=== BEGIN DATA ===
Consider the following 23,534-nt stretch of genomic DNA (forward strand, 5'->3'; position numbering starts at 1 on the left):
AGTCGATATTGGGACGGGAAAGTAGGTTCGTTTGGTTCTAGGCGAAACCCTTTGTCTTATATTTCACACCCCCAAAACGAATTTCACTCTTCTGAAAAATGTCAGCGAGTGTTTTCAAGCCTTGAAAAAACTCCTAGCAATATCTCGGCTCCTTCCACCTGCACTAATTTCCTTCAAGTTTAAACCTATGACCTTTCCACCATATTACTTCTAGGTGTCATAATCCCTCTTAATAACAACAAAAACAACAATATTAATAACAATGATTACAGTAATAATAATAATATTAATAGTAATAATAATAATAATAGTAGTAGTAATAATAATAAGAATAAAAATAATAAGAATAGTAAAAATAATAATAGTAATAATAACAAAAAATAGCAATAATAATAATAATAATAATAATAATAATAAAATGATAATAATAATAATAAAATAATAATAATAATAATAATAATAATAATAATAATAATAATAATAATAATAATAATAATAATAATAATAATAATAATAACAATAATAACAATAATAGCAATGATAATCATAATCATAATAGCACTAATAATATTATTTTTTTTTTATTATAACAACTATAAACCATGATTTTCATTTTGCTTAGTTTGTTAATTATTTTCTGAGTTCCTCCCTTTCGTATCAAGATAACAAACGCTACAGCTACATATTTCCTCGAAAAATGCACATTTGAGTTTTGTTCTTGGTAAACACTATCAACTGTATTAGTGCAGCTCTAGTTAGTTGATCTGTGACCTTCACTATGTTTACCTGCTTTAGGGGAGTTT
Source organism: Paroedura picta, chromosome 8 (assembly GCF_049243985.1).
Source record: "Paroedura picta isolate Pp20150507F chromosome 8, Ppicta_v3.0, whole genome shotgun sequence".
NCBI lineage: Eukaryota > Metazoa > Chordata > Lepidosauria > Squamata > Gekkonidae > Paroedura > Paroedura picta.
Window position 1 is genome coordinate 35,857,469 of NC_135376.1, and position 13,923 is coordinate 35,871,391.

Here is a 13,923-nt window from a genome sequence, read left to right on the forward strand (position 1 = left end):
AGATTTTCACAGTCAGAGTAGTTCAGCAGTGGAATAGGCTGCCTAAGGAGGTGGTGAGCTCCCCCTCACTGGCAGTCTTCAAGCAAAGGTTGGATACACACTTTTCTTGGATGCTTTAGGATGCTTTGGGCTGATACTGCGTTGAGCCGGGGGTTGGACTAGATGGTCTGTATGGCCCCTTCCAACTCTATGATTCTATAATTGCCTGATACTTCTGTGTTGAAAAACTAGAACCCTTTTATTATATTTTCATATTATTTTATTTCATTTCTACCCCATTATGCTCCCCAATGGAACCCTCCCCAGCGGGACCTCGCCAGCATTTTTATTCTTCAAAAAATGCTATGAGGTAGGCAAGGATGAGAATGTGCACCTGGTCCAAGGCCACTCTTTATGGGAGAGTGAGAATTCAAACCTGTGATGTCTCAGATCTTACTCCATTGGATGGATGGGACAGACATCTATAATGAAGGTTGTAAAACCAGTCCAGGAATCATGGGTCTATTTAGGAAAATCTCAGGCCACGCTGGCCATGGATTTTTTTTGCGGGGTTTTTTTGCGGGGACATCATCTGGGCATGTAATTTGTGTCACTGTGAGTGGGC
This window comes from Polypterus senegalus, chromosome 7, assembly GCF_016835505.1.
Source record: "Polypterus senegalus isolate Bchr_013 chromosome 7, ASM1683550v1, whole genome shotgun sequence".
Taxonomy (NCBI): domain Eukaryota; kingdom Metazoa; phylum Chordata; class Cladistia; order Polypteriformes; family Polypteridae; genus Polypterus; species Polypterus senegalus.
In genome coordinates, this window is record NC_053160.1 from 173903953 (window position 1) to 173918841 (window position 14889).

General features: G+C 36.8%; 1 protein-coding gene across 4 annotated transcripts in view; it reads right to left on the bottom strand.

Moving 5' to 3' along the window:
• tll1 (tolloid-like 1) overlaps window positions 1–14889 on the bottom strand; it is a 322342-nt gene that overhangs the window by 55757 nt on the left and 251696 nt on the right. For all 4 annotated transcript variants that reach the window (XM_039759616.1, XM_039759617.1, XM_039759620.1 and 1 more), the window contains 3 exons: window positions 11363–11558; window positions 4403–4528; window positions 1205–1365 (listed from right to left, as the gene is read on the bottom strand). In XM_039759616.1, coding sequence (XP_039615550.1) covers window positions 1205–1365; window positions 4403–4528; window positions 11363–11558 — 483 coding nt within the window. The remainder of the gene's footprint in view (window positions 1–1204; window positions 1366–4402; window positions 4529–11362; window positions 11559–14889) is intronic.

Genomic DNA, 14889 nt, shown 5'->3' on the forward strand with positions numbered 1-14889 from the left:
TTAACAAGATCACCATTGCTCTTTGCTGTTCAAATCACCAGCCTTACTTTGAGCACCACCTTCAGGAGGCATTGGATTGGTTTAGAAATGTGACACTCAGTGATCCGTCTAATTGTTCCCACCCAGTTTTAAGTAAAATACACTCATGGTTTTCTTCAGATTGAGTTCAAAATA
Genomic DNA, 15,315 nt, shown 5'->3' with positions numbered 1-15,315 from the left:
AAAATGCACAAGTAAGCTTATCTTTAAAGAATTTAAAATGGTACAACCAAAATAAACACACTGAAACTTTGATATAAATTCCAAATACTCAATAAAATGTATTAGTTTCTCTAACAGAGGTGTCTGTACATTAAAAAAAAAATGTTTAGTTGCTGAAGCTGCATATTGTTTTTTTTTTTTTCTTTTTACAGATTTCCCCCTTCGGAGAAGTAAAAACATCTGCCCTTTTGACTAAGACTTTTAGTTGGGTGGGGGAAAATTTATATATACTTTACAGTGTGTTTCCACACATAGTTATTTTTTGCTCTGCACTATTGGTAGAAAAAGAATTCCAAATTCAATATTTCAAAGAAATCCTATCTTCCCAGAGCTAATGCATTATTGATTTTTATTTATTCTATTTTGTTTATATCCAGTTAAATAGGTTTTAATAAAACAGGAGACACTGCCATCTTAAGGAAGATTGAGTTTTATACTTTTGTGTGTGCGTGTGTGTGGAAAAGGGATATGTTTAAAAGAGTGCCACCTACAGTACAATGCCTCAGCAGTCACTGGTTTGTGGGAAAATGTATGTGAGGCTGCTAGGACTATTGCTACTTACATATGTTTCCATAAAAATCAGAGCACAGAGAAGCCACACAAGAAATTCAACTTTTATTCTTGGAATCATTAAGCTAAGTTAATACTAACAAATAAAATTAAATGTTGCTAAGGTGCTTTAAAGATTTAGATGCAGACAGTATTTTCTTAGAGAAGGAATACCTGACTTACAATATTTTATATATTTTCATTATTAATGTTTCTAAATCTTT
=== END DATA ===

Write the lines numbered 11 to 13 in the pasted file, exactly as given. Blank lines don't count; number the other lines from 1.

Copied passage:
Taxonomy (NCBI): domain Eukaryota; kingdom Metazoa; phylum Chordata; class Cladistia; order Polypteriformes; family Polypteridae; genus Polypterus; species Polypterus senegalus.
In genome coordinates, this window is record NC_053160.1 from 173903953 (window position 1) to 173918841 (window position 14889).

General features: G+C 36.8%; 1 protein-coding gene across 4 annotated transcripts in view; it reads right to left on the bottom strand.